I am a 23 year old freelance data journalist working at Deutsche Welle, Germany’s international public broadcaster. In the past, I have worked on data-driven projects with the regional networks rbb and BR as well as the Guardian, the London Times and others.
At DW, our data team aims to create projects that bring to light new information on relevant issues. This can apply to any topic: Even before working at Deutsche Welle, I have published stories on politics (e.g. analyzing the social network of the German far-right group Pegida or comparing minimum wages in Europe), media (e.g. illustrating the languages of the Eurovision Song Contest or exploring Hollywood stereotypes about ethnic groups), environmental issues (e.g. an interactive piece on the return of the wolf) and more. I started publishing data-driven stories during my studies at TU Dortmund, comparing right-wing parties throughout Europe for our campus newspaper (see additional links).
Starting during my journalism studies a few years back, I’ve also been part of Journocode. Then a study group teaching ourselves and fellow students about data-driven work, we are now a 7-person data journalism initiative dedicated to helping journalists work with data. We organize workshops and publish tutorials and resources online. Through Journocode, I have worked with a number of different newsrooms and journalism networks in Germany and beyond. Last November, for example, we got the chance to work with DW Academy and the West Africa Media Foundation to offer data journalism trainings to journalists in Ghana.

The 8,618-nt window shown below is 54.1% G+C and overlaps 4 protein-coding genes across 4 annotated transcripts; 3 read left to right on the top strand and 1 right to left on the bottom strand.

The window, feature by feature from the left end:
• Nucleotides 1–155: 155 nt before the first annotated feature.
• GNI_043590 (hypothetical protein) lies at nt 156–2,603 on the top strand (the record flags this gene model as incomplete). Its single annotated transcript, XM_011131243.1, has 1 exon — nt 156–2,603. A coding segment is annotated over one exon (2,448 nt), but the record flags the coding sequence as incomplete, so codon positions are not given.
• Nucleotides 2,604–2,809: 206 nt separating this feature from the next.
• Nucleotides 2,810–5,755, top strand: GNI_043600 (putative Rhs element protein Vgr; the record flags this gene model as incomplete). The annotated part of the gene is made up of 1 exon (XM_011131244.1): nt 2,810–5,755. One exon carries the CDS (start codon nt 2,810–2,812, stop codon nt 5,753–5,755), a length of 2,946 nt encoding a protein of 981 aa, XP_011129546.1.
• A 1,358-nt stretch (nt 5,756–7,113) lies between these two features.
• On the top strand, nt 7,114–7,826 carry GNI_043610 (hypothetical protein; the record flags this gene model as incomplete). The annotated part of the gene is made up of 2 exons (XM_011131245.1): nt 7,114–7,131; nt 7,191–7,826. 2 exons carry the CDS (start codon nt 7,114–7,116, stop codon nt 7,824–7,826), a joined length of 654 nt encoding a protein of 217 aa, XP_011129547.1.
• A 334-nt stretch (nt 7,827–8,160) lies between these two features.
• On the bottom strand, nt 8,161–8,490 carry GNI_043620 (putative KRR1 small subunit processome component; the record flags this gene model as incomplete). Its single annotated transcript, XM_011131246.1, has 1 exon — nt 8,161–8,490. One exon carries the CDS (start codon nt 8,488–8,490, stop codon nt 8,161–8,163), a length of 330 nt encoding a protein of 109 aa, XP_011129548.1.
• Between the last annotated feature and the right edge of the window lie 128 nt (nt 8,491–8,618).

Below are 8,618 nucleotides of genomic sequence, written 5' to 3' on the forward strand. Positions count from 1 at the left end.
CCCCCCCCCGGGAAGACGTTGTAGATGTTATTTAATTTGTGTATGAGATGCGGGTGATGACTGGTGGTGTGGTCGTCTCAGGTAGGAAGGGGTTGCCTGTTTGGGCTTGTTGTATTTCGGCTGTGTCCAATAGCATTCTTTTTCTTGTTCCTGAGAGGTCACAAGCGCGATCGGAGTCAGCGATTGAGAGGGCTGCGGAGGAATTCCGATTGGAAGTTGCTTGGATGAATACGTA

From studying physics to working as an art mediator, I have found that there are stories worth being told in every field – and data-driven reporting remains an underrated way to contribute new perspectives to the conversation. I am glad to be able to not only work on data-driven stories myself, but to also help other journalists do the same.
What makes this project innovative?
What was the impact of your project? How did you measure it?
Source and methodology